8. Where’s the Entertainment – Some games just lack entertainment. And I can’t define this any further. Game development is a coordinated process and going wrong in any of the phases can lead to a non entertaining game.

9. Non accessibility of content – Today most games are sold through mobile app markets. iTunes gives the easiest access to download games irrespective of the iTunes version or the device OS. Similarly Android too offers ease of use of the Android Marketplace. For the others, it’s not been very easy at all times.

Mariam

Flash vs Unity vs HTML5 at Nasscom GDC

The Nasscom GDC 2011 ended in Pune yesterday making it one of the well attended events in India. Since we don’t have many conferences like these happening here, it was great seeing this one unfold connecting the Indian gaming community on a single platform. It was also encouraging to see gaming now being accepted as an industry with students taking it up as a career option – something which did not exist some years back.

The 2 days of the event had back-to-back sessions covering various aspects of the state of the gaming industry, gaming platforms and technologies and sessions for budding entrepreneurs.

I was invited as a part of a panel discussion covering Flash vs Unity vs HTML5 and it was a fairly well attended session (we had 2 very competitive sessions running parallelly so a well attended session is a compliment!). It was great to see that most of the audience were into Flash development at some level and keen to know what the panel had to say about the three most spoken about technologies in the recent times. The panel came with their expertise and spoke about the strengths of the platform they specialized in.

HTML5 is a platform that Zynga believes will be the future with social games. They are already looking into it; their Words with Friends being a classic example of a successful HTML5 social game going cross platform.

Cha Yo Wo on the other hand felt that HTML5 has it’s disadvantages and is better suited for enterprise applications rather than game development, especially when getting it across multiple platforms. They had some good talk to share about their engine allowing easy porting of code across different mobile platforms.

Glu Mobile belives in Unity and had some good points to share about using the platform to develop freemium games.

I spoke about my experience of working with Flash on different platforms, specifically devices. My thoughts were that Flash developers have the advantage of taking their ideas to multiple mobile platforms through the Adobe AIR runtime, but that can come with some limitations. The native platform for devices offer more polished APIs than AIR thus giving it an edge over Adobe AIR. With the introduction of native extensions, Adobe AIR can open up better development options but that will only be known in time.

However having said that, HTML5 is an new standard for the web that developers can be excited about, especially since Apple has been talking about it for a very long time, Adobe is investing heavily in the tools, and companies like Zynga believe that they can push the envelope of online social gaming with it.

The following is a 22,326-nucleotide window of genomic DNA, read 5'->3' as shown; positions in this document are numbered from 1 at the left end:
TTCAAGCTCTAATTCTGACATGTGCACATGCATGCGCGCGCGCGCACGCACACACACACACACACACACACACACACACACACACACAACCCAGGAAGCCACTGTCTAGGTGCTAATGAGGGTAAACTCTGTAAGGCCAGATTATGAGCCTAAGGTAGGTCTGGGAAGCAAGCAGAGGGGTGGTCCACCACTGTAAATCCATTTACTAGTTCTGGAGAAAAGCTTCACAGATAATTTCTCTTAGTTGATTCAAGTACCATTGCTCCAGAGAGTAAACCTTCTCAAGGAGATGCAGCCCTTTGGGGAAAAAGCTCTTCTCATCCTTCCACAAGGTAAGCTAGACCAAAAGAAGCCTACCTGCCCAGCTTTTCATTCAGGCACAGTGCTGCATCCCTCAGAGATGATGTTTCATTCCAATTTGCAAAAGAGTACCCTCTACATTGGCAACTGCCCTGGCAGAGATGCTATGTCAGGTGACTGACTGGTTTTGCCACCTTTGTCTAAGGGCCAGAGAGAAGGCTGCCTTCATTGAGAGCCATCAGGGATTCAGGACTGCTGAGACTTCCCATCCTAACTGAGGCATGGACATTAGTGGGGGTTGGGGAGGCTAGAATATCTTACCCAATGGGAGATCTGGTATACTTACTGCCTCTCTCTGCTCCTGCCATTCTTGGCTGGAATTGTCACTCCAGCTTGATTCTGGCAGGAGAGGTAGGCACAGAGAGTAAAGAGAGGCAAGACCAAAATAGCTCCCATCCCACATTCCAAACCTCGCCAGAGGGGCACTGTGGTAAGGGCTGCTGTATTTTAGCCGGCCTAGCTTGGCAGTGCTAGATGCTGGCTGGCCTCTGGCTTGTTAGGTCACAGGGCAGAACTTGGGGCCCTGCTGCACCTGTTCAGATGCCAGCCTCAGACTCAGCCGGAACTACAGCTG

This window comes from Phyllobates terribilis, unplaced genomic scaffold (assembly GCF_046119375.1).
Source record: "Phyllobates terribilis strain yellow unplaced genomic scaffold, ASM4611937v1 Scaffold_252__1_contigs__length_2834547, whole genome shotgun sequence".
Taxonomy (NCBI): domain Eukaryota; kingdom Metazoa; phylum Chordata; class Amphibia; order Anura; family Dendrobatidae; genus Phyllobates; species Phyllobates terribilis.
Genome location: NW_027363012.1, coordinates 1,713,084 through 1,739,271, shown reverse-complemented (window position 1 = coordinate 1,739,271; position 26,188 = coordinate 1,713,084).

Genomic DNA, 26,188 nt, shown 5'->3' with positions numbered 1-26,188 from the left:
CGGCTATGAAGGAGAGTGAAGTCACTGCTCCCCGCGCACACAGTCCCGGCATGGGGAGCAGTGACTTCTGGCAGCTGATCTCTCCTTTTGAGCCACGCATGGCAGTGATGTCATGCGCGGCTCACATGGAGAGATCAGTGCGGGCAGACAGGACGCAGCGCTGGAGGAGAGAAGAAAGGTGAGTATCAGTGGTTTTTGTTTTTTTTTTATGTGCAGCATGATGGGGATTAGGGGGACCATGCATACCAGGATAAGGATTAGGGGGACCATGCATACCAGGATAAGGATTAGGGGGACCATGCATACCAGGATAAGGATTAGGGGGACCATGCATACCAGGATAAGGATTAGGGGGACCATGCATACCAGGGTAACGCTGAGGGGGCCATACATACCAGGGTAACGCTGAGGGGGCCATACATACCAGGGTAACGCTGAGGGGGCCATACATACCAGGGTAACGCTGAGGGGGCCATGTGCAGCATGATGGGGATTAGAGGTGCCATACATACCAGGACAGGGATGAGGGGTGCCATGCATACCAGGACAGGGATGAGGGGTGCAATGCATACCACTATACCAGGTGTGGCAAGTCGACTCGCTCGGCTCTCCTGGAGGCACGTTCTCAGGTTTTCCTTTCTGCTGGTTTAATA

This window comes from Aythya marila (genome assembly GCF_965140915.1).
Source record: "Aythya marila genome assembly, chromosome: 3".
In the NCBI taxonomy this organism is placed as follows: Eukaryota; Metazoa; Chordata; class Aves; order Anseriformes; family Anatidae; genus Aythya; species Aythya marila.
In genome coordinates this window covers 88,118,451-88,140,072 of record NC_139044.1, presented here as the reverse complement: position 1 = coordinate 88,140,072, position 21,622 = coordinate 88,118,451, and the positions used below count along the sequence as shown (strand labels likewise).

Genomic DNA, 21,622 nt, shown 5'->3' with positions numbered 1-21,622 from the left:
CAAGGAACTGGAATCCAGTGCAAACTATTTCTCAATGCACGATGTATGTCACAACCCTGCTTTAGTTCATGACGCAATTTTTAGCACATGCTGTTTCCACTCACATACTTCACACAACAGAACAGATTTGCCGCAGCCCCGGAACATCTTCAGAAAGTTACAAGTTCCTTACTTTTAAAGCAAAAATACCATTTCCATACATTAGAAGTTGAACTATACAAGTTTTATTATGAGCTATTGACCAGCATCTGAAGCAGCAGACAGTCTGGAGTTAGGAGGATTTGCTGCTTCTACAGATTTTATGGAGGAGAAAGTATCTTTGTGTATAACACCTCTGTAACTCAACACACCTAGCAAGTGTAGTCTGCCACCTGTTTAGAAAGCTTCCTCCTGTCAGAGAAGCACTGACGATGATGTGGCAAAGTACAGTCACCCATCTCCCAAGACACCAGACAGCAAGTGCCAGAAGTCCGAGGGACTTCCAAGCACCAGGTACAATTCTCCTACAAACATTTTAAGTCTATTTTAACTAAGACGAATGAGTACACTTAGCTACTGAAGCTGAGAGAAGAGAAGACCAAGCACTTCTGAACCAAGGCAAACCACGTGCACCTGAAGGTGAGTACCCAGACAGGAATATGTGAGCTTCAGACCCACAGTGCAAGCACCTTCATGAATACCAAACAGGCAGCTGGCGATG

The consensus was that a developer should never be limited with an idea because a technology is known and comfortable to work with, instead choose tools and platforms that best help bring the idea to life.

Flash vs Unity vs HTML5 Panel at Nasscom GDC

Mariam

Flash Facebook Cookbook Review

Facebook IS building the social web! It has more than 800 million active users and connects more than 500 million users monthly on its Facebook Platform through devices, apps and websites (source Facebook Statistics).

With such a huge demand for content on the Facebook Platform, the requirement for developers has also grown, thus leading to more learning material being available; material especially related to tips, best practices and simple guides to help one progress with the platform.

One of the newest resources for Facebook Developers is – the Flash Facebook Cookbook by James Ford. I received a copy of this book and decided to write a short review for it while reading it.

The Flash Facebook Cookbook contains around 60+ recipes for integrating Flash applications with the Graph API and Facebook. The recipes are simple and start with the basic explanation of Facebook and Flash integration. It graduates to moderate and complex examples such as News Feeds, working with the photo albums, uploading pictures, working with events and integrating HTML5 geolocation capabilities etc.

The book does not expect the developer to know the Facebook platform, but does expect some knowledge of working with Flash Builder and the Flex framework. It uses the Facebook Actionscript 3 SDK available from Github. Apparently this version is supposed to be more community driven than the official Facebook Actionscript SDK supported by Adobe and Facebook on the Google Code repository. I’ve always worked with the official version of the SDK, so I didn’t try using the Github version with the receipes.

I think it is fair to say that the book is a good resource for Facebook development on the Flash platform for the web and desktop. It does not cover the mobile platform, although a refined developer will be able to adapt the knowledge gained from this book to multiple Flash supported platforms.

Mariam